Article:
Thursday, June 29, 2006

Hey There, Handsome

Welcome to the world, Kyle Christopher Gaffney. (The one on the right is the infant.)

The claim is that this is my folks 39th grandchild. I'm not sure, as I never finished differential calculus, which is the only accurate method for ascertaining the number of nieces and nephews I have.

Break down on the name: Kyle (meaning "handsome") Christopher (meaning: Christ-bearer) Gaffney (meaning: stuck with funny looking, really weird relatives). 'Tis a noble name.

Just my thoughts,


Wednesday, June 28, 2006

How Chris Got His Hat

Authenticity disclaimer: I saw my brother Chris last Christmas, and this is how I remember him telling me the story. My fact-checking research consisted completely of me sitting back in my chair and asking myself, “What was it he said?” You have been warned.

It started in a bar. Now this wasn’t one of your prissy city bars, with fluorescent cocktails in fancy glasses and James Bond suits broguing pick up lines to slit-skirt hotties. No, this was a bar bar, a peanut shells strewn on the counter and sawdust “just in case” on the floor bar.

The kind of place where everyone knows everyone, so when the stranger came in, he stood out.

Now Chris, being of the philosophy that no one should drink alone – unless they were aiming to – and that no one should feel an alien in such a place, bought the stranger a beer. This act of kindness led to conversation.

They talked about horses, and some about farms and ranches, and some about trucks – the kind you have to kick-start on cold mornings – and some more about horses. They talked about a lot of things, a full beer’s worth in fact, maybe more. They didn’t talk about music, Chris figuring that he and the stranger agreed enough on the topic to make such conversation predictable and boring.

And then the stranger had to go. He thanked Chris; apparently it had been a real long time since anyone bought him a beer in a bar and talked to him like he was a regular guy. And he really enjoyed the conversation – especially the part about the horses.

And he really enjoyed the beer.

And as he got to the door, he thought he’d bring up the topic of music, and asked Chris if he’d like to go to a concert that night. Chris, being no fool, said “sure.”

So Toby Keith took Chris out to his waiting ride. (What? Oh, I didn’t mention before that this was Toby Keith? My bad.)

Chris took a fancy car to a concert, got a backstage pass, heard Toby and a passel of other stars sing, hung out backstage with the lot of them, and even joined them for the post concert parties. Quite a night.

I asked Chris what it was like to party with a star. He said he didn’t really know about stars, but it sure was fun hanging out with Toby.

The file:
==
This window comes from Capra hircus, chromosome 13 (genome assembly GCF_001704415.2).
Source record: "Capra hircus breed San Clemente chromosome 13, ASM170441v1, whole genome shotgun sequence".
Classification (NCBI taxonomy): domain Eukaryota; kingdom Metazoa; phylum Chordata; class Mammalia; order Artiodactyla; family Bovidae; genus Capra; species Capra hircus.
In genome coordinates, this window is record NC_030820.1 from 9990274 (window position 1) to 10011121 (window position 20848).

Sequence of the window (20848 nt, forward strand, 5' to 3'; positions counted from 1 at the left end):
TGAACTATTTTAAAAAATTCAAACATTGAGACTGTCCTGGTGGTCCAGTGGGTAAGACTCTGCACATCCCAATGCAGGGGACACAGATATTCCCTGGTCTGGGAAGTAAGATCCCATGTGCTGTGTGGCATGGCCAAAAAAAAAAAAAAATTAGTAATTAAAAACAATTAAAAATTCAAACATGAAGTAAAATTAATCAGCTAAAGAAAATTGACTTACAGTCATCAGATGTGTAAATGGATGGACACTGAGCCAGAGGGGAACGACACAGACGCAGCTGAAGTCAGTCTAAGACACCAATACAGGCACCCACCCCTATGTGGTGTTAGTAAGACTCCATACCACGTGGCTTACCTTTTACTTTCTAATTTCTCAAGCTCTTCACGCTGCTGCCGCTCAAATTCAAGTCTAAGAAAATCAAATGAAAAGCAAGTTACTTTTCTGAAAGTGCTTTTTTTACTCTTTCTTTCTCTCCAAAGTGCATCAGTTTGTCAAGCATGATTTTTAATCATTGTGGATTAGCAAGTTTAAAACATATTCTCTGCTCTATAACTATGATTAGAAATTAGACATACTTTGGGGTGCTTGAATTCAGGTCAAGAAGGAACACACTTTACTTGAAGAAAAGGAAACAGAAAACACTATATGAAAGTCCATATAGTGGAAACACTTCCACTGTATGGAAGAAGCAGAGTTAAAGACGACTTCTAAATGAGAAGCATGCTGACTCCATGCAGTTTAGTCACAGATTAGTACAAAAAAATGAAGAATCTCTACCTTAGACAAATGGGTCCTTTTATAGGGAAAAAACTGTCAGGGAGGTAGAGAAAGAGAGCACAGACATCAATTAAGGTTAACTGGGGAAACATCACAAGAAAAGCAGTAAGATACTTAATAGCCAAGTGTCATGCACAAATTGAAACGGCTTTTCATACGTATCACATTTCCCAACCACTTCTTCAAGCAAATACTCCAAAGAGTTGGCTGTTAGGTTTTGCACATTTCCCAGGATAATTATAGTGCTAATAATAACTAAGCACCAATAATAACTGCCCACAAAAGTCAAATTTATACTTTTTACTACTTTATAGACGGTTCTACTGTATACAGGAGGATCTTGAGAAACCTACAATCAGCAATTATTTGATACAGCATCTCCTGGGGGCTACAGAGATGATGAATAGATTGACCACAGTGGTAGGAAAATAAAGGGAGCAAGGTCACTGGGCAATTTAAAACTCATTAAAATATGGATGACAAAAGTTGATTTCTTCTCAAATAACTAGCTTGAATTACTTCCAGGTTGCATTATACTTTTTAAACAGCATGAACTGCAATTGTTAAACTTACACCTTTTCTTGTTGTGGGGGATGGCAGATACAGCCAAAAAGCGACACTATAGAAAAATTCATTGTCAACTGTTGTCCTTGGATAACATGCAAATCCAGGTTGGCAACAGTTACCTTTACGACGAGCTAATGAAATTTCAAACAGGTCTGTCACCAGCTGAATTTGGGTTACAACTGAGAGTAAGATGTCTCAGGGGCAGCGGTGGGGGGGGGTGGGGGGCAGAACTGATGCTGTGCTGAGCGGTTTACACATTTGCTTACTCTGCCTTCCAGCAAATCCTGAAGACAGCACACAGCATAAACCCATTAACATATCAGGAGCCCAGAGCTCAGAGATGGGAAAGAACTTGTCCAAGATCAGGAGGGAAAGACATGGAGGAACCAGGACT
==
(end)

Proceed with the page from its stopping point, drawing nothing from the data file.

And when I asked him what the best part of the night was, Chris just smiled and tipped his hat. The one that Toby wore on stage; the final thank you to a guy that bought him a beer in a bar and talked to him like he was a regular guy.

And that’s how Chris got his hat.

Just my thoughts,


Tuesday, June 27, 2006

My Personal Superhero

I've bragged before about my Superhero connection -- how influential I have been in the creation of X-Men III and Return of Superman. Well, not really influential, but I did... Well, I didn't do anything. But I have a friend that worked on the movies, in the background.

Karen Whipple Schnurr was a vocalist in the score of both those films, as well as a featured singer in Ice Age 2 (one of the ravenous buzzards singing "Food, glorious food!). Karen is not only a good friend, but a member of my church drama group -- a very gifted actress.

Well, here's another reason to brag on Karen: she is the featured vocalist of the month for ProSingers Access -- the insider site for professional singers. Go to the site and click on her picture, and you can listen to her sing! (You can also learn that she is an expert in "oohing" AND "aahing," and that she can be charming!)

You rock, Karen!

Just my thoughts,


Importance Flatlanded, Not Flatlining

My short film keeps plugging along out there.

The Importance of Blind Dating has now been accepted into the Flatland Film Festival in Texas.

It came with a note complimenting the writing. Ah, ego strokes.

Just my thoughts,


Monday, June 26, 2006

Wild About Wilder

Latest doc to watch: Billy Wilder Speaks. The film is a series of interviews with the famed writer/director (Sabrina, Some Like It Hot, Stalag 17, The Apartment, Sunset Boulevard, etc).

I’m taking it in small bites, as the piece is full of wit and wisdom, and worthy of slow digestion.